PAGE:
Dear Diary: My Writing Has Died

I have no desire to write anymore.

Actually, that is a little extreme, so allow me to rephrase that: I have lots of desire to write, but I simply seem to have nothing worthy to write about. There are tons of things I’m learning everyday but I am lacking the elegant ways of expressing them. Besides creating fragmented poetry pieces here & there, I think this is the longest writer’s block I have experienced in quite a while.

“there are days

where i feel infertile

like no more poems will come

like all the words there were

to be weaved by me

have been weaved

and i am unable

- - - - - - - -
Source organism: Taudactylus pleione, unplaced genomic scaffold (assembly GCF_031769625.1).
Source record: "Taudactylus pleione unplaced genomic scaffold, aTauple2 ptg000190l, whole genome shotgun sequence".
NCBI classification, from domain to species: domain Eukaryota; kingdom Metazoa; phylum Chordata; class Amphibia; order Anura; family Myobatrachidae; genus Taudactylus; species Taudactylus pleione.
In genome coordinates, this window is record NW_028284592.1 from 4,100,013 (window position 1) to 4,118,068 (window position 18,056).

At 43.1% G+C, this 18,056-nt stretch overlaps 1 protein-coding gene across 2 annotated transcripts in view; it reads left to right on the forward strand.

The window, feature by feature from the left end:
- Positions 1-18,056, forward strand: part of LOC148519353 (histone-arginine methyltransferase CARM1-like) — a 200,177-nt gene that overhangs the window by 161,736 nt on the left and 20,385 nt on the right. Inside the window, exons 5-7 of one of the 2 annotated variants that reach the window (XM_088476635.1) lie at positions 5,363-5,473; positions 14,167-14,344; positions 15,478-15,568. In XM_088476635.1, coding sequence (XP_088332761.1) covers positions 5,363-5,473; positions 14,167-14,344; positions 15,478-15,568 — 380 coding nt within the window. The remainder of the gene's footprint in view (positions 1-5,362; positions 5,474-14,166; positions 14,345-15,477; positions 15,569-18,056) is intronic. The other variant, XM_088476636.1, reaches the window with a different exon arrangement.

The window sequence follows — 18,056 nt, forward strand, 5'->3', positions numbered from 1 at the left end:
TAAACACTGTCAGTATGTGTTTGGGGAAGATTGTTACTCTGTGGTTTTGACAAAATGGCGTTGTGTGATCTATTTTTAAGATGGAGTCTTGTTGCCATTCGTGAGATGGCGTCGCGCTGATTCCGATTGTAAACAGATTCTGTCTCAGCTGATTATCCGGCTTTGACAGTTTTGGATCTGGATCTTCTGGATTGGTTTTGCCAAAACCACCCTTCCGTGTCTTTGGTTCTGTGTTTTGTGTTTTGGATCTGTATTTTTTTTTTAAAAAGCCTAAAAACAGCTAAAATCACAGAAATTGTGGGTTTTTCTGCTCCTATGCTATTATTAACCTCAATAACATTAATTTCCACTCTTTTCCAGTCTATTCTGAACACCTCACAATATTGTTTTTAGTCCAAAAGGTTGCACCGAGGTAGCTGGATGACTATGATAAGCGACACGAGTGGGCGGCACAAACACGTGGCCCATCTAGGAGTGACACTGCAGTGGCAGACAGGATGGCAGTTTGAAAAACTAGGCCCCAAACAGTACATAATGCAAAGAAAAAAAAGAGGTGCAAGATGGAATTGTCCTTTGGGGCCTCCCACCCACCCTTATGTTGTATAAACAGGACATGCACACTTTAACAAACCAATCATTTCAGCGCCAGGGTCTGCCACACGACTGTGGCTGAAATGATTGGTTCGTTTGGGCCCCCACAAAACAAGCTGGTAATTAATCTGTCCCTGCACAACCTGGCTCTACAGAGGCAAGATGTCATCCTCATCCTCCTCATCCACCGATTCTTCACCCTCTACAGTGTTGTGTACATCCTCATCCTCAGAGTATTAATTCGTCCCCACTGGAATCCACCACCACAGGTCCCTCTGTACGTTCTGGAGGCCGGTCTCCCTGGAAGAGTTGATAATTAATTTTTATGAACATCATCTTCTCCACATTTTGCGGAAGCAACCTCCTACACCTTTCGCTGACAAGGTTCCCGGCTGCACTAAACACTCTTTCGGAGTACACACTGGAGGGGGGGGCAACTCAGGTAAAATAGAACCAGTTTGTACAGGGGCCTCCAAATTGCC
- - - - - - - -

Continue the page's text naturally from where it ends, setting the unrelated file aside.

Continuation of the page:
to create anything.”

(Rupi Kaur)

Isn’t it interesting that the younger & less knowledgeable me had an ocean of things to say, and keen enough to make the time to share it with the whole virtual world? Yet now, when I actually have the time to write, it’s no longer an option; I toss the pen aside, thinking Who am I, anyways, to write on these things, and what do I REALLY have to say that is both of value & which I’m actively applying to myself simultaneously?

You see, my criteria for what I can, would and should share with hearts external to my own has changed over time, becoming more constricted. In person, I might speak spontaneously sometimes, so I try to measure & weigh my words prior as much as possible when I can (such as in writing).The fact is, as human beings, we do more talking than walking… more preaching than acting… more judging than understanding… and I am no different. I am trying to rise above that.